I have few recommendations regarding the use of oil baths in laboratory:
1. Silicone oil is desired over mineral oil for high temperature reactions (but it is expensive). Mineral oil have a tendency to polymerize quickly (Boiling Point: 310=B0C (590=B0F); and there is also possibility of generating flammable side products due to polymerization reaction.
2. If mineral oil starts generating fumes upon heating (even at low temperature), never use it for further manipulations. It indicates impurities inside the oil due to extensive use/misuse.
3. Using sand over heating mantle is another option and this method provides homogeneous and controlled heat. Direct heat from heating mantles can ruin the reaction (uncontrolled heating).
4. Heating blocks are useful for small scale reactions.
5. If possible encourage researchers using water bath instead oil bath for low temperature reaction and distillation purpose. Water bath heating is not worthy for moisture sensitive/pyrophoric reactions (possibility of entering moisture inside the reaction set-up).
Also, I have enclosed few links related to oil bath fires which may provide facts about avoiding the oil bath fires in laboratories.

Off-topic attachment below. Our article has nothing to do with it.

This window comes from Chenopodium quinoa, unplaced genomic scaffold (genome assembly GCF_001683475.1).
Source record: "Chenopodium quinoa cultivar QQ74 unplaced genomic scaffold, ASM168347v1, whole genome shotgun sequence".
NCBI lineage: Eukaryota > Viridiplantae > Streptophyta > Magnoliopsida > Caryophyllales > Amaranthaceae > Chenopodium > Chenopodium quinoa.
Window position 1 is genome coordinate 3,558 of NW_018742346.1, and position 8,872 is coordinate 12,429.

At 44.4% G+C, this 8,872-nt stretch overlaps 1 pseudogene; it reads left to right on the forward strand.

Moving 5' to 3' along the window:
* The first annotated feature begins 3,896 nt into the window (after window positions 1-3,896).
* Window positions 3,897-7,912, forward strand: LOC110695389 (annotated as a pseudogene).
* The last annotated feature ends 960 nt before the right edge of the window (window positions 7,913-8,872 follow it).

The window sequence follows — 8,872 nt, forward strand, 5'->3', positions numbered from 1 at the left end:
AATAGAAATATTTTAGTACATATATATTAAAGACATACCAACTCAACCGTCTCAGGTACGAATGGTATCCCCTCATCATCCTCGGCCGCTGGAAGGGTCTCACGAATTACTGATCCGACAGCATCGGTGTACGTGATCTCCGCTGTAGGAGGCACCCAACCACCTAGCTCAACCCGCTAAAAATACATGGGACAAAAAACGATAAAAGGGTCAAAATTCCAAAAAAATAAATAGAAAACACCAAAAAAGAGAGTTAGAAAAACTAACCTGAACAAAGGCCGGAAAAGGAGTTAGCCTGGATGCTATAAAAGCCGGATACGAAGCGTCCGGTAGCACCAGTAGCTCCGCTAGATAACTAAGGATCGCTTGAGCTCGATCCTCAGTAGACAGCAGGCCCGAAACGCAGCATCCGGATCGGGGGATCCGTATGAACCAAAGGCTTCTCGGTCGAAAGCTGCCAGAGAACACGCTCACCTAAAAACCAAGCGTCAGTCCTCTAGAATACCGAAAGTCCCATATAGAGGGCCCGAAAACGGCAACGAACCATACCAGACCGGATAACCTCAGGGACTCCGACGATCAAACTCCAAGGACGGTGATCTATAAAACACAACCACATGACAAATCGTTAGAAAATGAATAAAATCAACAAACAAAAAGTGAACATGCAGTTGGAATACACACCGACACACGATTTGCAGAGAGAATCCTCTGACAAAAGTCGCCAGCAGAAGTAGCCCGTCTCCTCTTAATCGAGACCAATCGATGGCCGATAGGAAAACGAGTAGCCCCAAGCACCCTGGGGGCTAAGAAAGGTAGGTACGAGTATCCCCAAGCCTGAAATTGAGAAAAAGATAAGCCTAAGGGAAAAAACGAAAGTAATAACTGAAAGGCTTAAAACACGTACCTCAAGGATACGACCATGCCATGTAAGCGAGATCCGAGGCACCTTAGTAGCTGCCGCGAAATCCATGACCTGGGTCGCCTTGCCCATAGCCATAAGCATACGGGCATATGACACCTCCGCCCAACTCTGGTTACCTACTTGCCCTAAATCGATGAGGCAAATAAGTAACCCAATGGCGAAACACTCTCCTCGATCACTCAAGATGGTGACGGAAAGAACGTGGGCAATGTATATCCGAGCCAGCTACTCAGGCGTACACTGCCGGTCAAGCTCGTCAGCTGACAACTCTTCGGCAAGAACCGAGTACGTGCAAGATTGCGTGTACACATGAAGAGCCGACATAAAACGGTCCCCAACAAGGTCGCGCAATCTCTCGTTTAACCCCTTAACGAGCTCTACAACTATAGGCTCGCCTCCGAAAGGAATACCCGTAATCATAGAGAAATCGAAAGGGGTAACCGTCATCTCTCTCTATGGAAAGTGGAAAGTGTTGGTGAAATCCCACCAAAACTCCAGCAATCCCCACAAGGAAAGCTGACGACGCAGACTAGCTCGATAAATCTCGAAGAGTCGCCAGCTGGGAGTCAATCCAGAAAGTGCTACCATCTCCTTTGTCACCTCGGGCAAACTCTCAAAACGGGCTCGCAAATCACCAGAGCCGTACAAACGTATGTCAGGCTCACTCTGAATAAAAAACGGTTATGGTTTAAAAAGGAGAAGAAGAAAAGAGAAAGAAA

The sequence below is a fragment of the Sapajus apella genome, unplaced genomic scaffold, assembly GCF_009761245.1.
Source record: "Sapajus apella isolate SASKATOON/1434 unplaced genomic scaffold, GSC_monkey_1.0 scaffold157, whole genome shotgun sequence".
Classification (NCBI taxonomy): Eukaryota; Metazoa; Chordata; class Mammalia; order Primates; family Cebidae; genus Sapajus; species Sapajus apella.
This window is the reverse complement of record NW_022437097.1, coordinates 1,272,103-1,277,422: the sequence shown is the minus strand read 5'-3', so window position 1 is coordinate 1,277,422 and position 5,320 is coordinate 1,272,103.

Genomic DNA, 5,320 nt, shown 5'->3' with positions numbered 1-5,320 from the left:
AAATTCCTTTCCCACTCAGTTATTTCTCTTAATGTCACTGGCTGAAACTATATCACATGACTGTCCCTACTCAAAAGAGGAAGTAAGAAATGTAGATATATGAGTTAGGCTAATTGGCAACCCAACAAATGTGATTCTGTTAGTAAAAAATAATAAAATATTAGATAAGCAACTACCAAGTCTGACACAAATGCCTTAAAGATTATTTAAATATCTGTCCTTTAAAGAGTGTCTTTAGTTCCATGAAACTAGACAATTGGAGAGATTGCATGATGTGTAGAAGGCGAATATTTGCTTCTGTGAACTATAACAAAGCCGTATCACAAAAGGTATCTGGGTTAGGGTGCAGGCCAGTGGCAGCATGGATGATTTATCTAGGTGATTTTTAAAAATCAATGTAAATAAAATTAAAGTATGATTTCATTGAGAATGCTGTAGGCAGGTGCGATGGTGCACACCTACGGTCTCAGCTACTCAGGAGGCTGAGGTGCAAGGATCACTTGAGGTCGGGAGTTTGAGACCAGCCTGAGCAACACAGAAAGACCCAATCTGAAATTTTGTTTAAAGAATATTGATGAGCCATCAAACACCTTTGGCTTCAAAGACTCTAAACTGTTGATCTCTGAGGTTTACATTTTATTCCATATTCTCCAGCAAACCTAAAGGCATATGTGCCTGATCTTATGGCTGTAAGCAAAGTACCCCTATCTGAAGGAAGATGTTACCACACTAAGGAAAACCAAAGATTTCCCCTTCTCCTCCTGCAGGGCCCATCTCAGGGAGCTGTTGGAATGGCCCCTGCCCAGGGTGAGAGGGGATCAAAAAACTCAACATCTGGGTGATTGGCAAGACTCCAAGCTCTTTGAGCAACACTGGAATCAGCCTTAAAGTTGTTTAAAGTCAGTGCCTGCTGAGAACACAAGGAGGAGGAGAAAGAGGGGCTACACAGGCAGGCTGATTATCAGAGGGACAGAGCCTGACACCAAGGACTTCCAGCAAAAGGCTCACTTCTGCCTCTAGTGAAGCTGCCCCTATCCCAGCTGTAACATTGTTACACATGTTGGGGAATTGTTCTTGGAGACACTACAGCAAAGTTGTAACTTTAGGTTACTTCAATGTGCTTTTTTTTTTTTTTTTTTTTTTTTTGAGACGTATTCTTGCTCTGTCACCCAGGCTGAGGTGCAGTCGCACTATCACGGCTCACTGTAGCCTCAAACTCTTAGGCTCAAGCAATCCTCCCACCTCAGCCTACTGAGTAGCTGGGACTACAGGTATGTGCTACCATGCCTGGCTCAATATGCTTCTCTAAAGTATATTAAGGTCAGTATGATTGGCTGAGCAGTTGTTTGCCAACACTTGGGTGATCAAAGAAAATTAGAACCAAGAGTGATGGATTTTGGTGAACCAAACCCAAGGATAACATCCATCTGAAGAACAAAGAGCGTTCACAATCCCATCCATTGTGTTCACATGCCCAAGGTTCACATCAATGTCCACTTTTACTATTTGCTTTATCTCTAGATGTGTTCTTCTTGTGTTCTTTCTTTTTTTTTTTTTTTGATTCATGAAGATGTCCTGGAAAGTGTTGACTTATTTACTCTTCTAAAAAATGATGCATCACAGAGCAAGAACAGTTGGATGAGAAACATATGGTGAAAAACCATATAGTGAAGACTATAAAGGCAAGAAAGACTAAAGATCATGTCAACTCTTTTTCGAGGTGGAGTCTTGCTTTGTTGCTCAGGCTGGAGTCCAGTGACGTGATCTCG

Tilak Chandra, Ph.D.
Chemical Safety Specialist
EH&S; Chemical Safety
30 East Campus Mall
Madison, WI 53715
I was wondering if I can tap on the group expertise and wisdom on the use of Oil baths. We have had a few small fires due to overheating or faulty thermostat. In your opinion, how often oil baths must be changed? What type of oil (not too expensive) is recommended? What do you suggest replacing them with ? I have heard: beads, sand etc.. Please share any experience you may have with oil baths substitutions. Do they work to heat up solvents evenly?
Again, thank you for all ideas or suggestions you may have. Keep up the great work you do.
Yung Morgan, MsPH
Industrial Hygiene Services
Environmental Health and Safety
117 Draper hall
UMASS,Amherst MA 01003
phone (413) 545-2682
Fax (413) 545-2600
email : pmorgan**At_Symbol_Here**ehs.umass.edu
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